Stereo sound is something, which makes the listening experience more enjoyable and intuitive. Without it the sound is not very immersive.
A lot of things when recorded in stereo sound much better then the plain old mono, hence this article is going to take you through some stereo miking techniques which can be used to record stereo sound.
What is Stereo Miking?
For stereo Miking, the microphones are usually used in pairs. By placing the microphone at different positions, we capture differences in timing of sound source and frequency amplitude. These slight differences in the sound of both microphones make our ears perceive the sound as stereo.
Types of Stereo Miking Techniques
In this technique the two microphones are aligned in the same physical plane. They are placed at an included angle between 90 to 180 degrees. The directional response of the microphones is usually cardioid but it can be any other polar pattern as well.
Since the capsules are aligned in the same physical plane, there is no difference in arrival time of both sounds. This gets rid of one of the main localization cues i.e. arrival time. It results in an overall less realistic stereo image.
Having said that, this is still one of the most common stereo techniques a powerful sound which is needed in a lot of cases.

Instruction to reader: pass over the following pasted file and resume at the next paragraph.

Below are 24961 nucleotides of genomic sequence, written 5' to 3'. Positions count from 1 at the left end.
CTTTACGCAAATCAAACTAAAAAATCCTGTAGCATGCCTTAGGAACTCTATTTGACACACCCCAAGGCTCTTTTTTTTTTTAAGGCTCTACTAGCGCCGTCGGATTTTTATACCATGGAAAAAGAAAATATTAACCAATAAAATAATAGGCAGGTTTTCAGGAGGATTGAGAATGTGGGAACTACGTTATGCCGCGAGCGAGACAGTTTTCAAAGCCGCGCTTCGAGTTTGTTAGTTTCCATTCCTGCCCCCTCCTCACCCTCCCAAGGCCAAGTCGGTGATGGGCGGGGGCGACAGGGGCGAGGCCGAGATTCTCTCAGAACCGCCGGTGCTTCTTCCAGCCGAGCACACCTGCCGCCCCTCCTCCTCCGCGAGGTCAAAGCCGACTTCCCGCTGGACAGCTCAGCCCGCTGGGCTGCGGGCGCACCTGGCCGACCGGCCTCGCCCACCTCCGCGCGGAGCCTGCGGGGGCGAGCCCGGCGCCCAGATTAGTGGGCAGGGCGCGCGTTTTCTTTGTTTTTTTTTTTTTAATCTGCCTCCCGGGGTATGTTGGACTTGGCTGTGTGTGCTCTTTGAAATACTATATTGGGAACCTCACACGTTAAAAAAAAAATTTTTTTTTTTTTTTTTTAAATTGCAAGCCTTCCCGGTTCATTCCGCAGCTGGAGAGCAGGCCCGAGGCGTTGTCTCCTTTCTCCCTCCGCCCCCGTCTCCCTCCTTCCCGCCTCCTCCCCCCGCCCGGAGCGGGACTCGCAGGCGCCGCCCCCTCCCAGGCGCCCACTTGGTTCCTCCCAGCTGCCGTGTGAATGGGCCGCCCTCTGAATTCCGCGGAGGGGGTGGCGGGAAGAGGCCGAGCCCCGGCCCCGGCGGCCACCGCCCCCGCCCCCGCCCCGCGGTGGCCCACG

It is a commonly used technique that is very easy to set up. It uses two-cardioid microphones pointed directly at the sound source. The only thing is that they are separated by a distance of 2 to 20 feet depending upon the size of the source. This creates a very dramatic stereo image when the sound from the two microphones is panned hard left and right. The spectrum sounds really wide, hence giving true stereo sensation.
In-spite of all the merits there are some demerits as well:
- The sound is not very realistic, since it is too wide.
- Depending upon the distance between the two microphones, there is hollowness in the Centre while listening it back.
It uses one microphones (generally cardioid) pointing directly at the source. The second microphone is a bidirectional one placed perpendicularly at +90 and -90 degrees on the sides. Similar to XY the arrival times of the sound are same (coincident).
Once the sound has been recorded, the signal of the second microphones is split and the polarity is reversed. This gets rids of phase issues. The volume ratio of the mid side signal and side signal creates different kinds of stereo images, which can be altered according to the need of the song.
This technique helps to create a realistic stereo image because there is no hole in the middle and the overall texture is very strong.
This is one of more interesting Stereo Miking techniques that people use.
It uses two-bidirectional cardioid microphones placed at an included angle of 90 degrees. The use of bidirectional microphones not only captures sound from the source but it also captures the sound of the room/hall. The placement of the microphone accounts for the wet versus dry ratio. This results in a very natural sounding stereo with natural reverb/room sound in it.